With 2008 still (hopefully) in our minds, we should all be considering that in any given year we are exposing a broad-market equity position to a roughly ~40% draw-down. Personally, I'm far more concerned about drawdown than I am about "volatility". When considering my risk, I'm concerned with the amount of money I could lose in a given time frame, not the daily ups and downs. With that in mind, a long unlevered equity position has an expected max drawdown of 40% in a year (and potentially 60%+ on a multi-year horizon). On the other side, we consider ourselves pretty lucky to take a 10-15% gain in a given year on that same broad-market equity position. From a risk perspective, this is roughly akin to risking 40% to make ~15%, year over year. In dollars, for a hypothetical $10,000 investment, that means we're risking $4,000/yr to make $1,500/yr.
For the bulk of a long-term portfolio this is fine. After all, you can average in over a long time horizon, and continually buy shares in equities when they fall and so on. But what about at the margins? One way to go "long" an equity index is to short the inverse leveraged ETF. For instance, if you want to go long on the S&P, you can short SPXU (inverse 3x daily SPY), which will theoretically let you profit from a rising, flat, or only slowly declining market, as gains coming from the expense ratio of the fund and the decay of daily compounding that comes from a bearish fund add up to overwhelm any losses in SPY. But this is a) expensive b) hard to put in practice due to difficulty borrowing shares to short and c) still very risky, as you've got the unlimited risk of a short position.
Instead, I'm looking at selling call spreads on leveraged ETFs. This means looking at an index or sector that I'm bullish on (e.g. IWM, SPY, XLF, QQQ) and writing call spreads on the leveraged inverse. For instance, if you are bullish on SPY, you could write call spreads on SPXU with a good risk:reward profile. As an example, selling the 10/15 January 2019 call spread on SPXU would get you a $250 credit and a max loss of $250. That's a 100% RoC in 18 months on a position that is very unlikely to be a loser. On a shorter time horizon (e.g. January 2018), short call spreads on things like TZA, SQQQ, FAZ, etc all look appealing. For most of these trades, the natural decay of the leveraged bearish (or commodity) ETFs would make them successful even in a flat market.
A rapid correction and recovery like we saw in 2015 and 2016 would still result in profitable trades on the bearish equity call spreads. The only losing scenario for these trades is a full fledged bear market, but that would impart heavy losses on to a long unlevered stock position, too. If you think about a long equity position as a "risk 40 to make 15" trade, you'll see that many of these trades have much better risk:reward ratios than that. The trade off, of course, is time. If you are wrong on these trades in the 6-18 month time horizon, you lose 100%. But given that the RoC in most cases is north of 70%, you don't have to risk nearly as much capital to get the same expected return. It seems a reasonably safe strategy for a small portion of a portfolio, particularly if you are wary of adding to long or leveraged equities outright given current market conditions. That is, I could theoretically replicate good stock returns by continually rolling this strategy with ~10-15% of a portfolio while keeping the rest in cash (aka a barbell strategy). Or, alternatively, this can be implemented as a sort of "synthetic" leverage to an otherwise unlevered or modestly levered portfolio, for someone following the principles of life cycle investing.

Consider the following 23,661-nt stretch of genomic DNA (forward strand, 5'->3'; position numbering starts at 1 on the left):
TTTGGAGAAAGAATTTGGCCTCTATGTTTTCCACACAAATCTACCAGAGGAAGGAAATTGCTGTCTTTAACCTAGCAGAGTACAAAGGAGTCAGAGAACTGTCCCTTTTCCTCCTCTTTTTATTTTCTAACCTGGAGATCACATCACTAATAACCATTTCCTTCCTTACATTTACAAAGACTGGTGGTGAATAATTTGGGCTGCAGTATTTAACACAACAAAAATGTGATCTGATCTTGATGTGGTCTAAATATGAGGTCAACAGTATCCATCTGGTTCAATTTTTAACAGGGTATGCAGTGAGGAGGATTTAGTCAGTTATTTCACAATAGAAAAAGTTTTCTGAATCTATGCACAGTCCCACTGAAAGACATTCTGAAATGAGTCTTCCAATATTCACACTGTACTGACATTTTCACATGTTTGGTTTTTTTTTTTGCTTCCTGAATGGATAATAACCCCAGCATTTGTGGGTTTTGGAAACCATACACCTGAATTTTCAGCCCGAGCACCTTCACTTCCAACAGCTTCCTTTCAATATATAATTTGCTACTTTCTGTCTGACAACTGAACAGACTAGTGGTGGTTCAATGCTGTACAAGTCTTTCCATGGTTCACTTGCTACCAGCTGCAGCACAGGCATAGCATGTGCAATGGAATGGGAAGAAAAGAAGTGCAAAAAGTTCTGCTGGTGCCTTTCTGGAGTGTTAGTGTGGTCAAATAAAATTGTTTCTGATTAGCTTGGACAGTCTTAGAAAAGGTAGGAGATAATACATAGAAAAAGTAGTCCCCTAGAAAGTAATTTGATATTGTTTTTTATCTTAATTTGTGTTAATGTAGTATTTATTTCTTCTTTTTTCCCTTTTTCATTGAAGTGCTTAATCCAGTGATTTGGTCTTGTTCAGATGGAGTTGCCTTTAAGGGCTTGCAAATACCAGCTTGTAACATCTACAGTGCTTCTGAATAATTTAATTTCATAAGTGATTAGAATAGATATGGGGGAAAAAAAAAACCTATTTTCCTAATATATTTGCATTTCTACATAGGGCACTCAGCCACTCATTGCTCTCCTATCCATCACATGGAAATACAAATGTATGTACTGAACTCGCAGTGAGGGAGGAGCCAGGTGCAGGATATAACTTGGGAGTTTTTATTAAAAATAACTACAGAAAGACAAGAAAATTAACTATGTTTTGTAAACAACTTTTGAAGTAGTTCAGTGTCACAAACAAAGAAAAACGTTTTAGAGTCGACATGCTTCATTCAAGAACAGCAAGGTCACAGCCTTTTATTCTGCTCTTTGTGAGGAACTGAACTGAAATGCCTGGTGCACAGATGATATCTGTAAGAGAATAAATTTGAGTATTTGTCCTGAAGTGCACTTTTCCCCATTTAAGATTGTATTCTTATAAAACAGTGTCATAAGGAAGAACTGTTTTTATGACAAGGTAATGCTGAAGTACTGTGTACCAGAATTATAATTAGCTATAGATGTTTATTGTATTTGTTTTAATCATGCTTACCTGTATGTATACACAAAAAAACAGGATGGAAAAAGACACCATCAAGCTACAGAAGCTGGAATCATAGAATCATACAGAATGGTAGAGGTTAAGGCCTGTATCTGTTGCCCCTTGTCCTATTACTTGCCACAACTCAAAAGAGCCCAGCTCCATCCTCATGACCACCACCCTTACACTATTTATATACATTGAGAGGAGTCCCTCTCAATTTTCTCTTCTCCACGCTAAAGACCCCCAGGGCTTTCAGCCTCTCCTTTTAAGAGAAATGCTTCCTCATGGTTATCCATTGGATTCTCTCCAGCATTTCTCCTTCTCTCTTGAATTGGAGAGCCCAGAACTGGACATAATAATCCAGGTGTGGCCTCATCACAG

I have a screenshot of my current position spreadsheet below and in most cases I built my target price assuming rates of decline quite a bit lower than historical averages (25-50% lower), giving me a wide safety margin. Essentially, it would take a pretty big trend change for these trades to not work out. As you can see from the sheet, a decent chunk of the trades are already trading below my B/E point (green in the "current" column), and most are within 10% (the yellow coloring in the "current" column). Some are opposing pairs (e.g. JNUG and JDST) where I'm hoping to capture the decay of both ETFs as their volatility exceeds the magnitude of any trend. Note that this is NOT true of equity ETFs – only of commodity ETFs.
Submitted August 09, 2017 at 01:35PM by never_noob